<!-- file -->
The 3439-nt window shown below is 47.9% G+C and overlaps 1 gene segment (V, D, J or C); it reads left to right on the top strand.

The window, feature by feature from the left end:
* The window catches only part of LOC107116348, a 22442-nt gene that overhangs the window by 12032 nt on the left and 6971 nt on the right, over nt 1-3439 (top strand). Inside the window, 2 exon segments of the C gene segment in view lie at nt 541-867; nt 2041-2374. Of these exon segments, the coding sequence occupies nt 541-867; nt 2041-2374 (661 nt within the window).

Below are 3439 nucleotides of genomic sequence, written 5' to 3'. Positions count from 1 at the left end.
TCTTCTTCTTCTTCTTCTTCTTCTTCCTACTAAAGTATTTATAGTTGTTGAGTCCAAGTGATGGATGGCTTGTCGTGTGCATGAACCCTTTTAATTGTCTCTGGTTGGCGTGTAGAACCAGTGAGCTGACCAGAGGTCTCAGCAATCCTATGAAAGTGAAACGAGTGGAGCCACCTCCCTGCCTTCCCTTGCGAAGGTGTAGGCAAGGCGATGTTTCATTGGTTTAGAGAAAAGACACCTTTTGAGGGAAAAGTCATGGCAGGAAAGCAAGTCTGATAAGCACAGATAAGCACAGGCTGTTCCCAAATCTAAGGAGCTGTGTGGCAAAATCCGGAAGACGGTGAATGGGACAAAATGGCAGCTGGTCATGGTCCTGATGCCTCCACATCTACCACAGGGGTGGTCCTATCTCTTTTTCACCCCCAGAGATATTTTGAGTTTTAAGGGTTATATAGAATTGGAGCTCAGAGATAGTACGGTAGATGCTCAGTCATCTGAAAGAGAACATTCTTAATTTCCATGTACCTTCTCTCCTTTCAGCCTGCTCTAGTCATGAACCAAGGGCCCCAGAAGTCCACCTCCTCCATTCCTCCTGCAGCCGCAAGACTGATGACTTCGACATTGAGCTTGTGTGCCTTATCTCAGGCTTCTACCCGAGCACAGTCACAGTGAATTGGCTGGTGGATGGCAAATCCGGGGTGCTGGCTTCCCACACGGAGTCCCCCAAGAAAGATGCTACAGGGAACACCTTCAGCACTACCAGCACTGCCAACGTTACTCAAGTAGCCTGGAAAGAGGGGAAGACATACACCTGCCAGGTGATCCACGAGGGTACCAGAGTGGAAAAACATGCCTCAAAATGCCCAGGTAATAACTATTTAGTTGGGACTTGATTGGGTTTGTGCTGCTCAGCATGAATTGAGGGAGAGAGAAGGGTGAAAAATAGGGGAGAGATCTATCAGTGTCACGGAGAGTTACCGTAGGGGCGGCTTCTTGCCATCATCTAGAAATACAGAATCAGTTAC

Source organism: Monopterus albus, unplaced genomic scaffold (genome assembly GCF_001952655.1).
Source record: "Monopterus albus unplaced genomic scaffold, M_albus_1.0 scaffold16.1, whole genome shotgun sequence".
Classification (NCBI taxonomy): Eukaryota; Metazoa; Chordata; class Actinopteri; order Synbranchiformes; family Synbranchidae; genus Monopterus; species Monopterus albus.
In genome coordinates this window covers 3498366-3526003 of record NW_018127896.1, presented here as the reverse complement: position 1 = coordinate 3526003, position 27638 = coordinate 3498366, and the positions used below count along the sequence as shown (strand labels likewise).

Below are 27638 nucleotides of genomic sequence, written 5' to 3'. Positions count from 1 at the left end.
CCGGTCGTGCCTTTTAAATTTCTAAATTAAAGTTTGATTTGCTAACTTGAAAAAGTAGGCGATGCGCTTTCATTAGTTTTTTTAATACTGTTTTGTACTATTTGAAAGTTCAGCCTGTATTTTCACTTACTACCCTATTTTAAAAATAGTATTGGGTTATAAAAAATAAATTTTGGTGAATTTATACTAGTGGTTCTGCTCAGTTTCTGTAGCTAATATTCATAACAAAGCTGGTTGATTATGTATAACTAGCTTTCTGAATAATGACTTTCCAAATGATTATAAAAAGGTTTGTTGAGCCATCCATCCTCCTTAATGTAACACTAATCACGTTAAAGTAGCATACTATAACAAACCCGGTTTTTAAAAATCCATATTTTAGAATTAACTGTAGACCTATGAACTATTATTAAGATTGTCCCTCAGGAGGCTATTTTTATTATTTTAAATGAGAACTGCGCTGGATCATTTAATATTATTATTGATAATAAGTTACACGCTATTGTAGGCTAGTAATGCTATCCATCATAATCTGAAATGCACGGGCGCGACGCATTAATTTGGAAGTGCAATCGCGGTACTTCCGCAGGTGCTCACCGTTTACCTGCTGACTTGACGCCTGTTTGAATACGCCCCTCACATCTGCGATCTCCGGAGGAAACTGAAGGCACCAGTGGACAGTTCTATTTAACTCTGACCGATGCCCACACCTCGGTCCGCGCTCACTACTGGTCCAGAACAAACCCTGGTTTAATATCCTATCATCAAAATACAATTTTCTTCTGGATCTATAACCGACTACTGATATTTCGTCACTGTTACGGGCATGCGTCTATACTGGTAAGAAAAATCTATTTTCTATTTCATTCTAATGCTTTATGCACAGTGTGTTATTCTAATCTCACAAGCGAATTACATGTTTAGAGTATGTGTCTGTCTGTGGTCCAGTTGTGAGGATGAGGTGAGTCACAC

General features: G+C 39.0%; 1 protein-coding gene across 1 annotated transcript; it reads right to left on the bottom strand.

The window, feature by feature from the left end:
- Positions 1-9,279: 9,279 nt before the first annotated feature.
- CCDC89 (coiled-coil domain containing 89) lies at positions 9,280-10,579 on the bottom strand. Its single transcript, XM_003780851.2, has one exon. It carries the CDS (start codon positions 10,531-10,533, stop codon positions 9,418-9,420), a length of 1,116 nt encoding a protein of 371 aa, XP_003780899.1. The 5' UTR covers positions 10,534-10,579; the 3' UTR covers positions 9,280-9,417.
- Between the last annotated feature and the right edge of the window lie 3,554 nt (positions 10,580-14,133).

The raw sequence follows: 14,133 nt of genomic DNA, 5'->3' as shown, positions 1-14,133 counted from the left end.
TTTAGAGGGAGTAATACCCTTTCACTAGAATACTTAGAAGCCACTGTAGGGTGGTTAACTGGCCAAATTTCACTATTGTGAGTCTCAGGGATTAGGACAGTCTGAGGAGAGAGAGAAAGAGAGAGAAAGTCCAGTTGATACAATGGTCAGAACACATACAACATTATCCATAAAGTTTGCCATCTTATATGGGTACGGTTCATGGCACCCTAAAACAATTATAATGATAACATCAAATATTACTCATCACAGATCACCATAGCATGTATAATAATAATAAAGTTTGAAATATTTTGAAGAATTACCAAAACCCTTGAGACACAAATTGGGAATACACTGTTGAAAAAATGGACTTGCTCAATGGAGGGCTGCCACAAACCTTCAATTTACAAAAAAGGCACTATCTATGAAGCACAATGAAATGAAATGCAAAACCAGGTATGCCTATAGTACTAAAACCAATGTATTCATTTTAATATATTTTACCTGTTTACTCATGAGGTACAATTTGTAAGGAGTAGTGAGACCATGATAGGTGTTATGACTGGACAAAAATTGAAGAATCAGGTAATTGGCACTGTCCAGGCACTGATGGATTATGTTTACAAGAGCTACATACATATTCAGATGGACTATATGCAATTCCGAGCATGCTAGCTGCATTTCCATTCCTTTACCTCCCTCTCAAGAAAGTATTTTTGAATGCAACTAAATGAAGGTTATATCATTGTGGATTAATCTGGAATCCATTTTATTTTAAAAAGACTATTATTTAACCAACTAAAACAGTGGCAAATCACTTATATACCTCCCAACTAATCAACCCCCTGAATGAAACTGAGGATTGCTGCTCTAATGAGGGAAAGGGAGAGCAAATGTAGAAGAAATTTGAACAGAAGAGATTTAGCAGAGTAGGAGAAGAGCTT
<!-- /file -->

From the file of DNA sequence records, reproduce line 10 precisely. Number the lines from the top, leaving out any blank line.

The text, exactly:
Below are 27638 nucleotides of genomic sequence, written 5' to 3'. Positions count from 1 at the left end.